One of the most useful – and the most frustrating – elements of being Disabled Students’ Officer is the patterns that rise up as you start trying to untangle all the bits and pieces of practice across the collegiate university. The most pervasive pattern I’ve noticed this year is one I term the “‘case-by-case’ crisis.”
Cambridge often prides itself on its individual student focus, and there are huge benefits for disabled (and all!) students to a system that – through colleges, the supervision system, tutors, etc. – makes it hard to be faceless or forgotten. But a ‘case by case’ approach also throws up huge issues across the board. Students who are less experienced in self-advocacy, or who experience the kind of imposter syndrome at Cambridge that makes us less likely to ask for what we deserve, are automatically disadvantaged. Any system that relies on individuals – your tutor, your DoS, your senior tutor, your supervisor – to be willing and equipped to fight for parity for you as a disabled student is at risk of falling down wherever one of those links is, for whatever reason, weaker. This university too often fails to see the value in a process, in a procedure, in a centralised and accountable system.
The recent report that Matt and I have put together – ‘Substantial Disadvantage’: Reviewing the Implementation of Disabled Students’ Academic Adjustments at the University of Cambridge’ – exemplifies this crisis of the ‘case-by-case’ approach. We began collecting data from disabled students across the university on their experiences of asking for ‘reasonable adjustments’ in teaching, learning, and assessment. These adjustments broadly fit into two categories: examination adjustments, like extra time and rest breaks, are centrally managed, with individual colleges feeding applications up to a central university committee. All other academic adjustments, on the other hand, require individual supervisors, lecturers, librarians, support staff, etc. to take their own steps to adjust their teaching and support provisions for each individual disabled student.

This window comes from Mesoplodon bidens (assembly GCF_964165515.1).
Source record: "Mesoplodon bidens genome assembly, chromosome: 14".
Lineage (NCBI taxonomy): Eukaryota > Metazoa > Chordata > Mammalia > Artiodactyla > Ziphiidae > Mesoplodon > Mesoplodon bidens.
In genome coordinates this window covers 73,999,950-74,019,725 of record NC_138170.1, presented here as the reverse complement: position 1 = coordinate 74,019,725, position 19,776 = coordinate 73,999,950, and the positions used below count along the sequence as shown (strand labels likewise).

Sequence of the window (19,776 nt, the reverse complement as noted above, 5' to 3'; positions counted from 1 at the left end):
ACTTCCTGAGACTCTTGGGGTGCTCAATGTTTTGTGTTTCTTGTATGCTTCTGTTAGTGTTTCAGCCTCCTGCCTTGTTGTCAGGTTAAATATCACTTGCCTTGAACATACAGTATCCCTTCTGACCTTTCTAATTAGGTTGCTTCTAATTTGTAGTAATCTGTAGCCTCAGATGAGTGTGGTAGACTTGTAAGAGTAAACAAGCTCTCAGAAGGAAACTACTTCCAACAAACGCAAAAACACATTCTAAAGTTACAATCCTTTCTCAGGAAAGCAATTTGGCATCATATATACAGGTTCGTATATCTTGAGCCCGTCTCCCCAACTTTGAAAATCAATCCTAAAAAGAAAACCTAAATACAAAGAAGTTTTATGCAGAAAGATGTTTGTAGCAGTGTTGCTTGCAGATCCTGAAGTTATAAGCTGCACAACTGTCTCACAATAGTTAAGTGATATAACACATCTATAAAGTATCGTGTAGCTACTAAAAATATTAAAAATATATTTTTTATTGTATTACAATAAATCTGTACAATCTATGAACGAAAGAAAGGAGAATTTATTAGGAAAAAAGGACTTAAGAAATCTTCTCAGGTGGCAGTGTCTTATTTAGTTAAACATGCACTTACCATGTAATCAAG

We wanted to find out which faculties and colleges did well with providing these two categories of academic adjustment, and which need to do more work. Instead, we found a complete split across the board: when it comes to exam adjustments, students have net positive experiences in almost every faculty and college; but with all other academic adjustments, experiences are consistently inconsistent. In light of this data, the central university’s focus on assessment methods and long-term inclusive teaching and learning goals amounts to sweeping around the edge of a sinkhole. Not only do disabled students not get the academic adjustments we need to study on an equal footing; respondents’ reported experience was overall a net negative one, suggesting that the current system is not only failing to make necessary adjustments but is in fact actively disadvantaging disabled students even further.
The ‘case-by-case’ model, in this and many other areas of disabled students’ support, serves at its worst to absolve the institution of its responsibility to structurally ensure parity of access to education. With at least 15% of Cambridge’s student body being made up of disabled students, we hope our report will highlight that the university urgently needs to embed a systematised, accountable process for implementing academic adjustments into every level of its educational policy and practice. Disability is not just a “welfare issue” – an academic institution that fails in its legal duty to provide disabled students with full and equal access to education is failing not (just) pastorally, but academically. I’m excited for the work this report will spark to hold Cambridge to account in providing disabled students with the academic ‘excellence’ it claims to embody.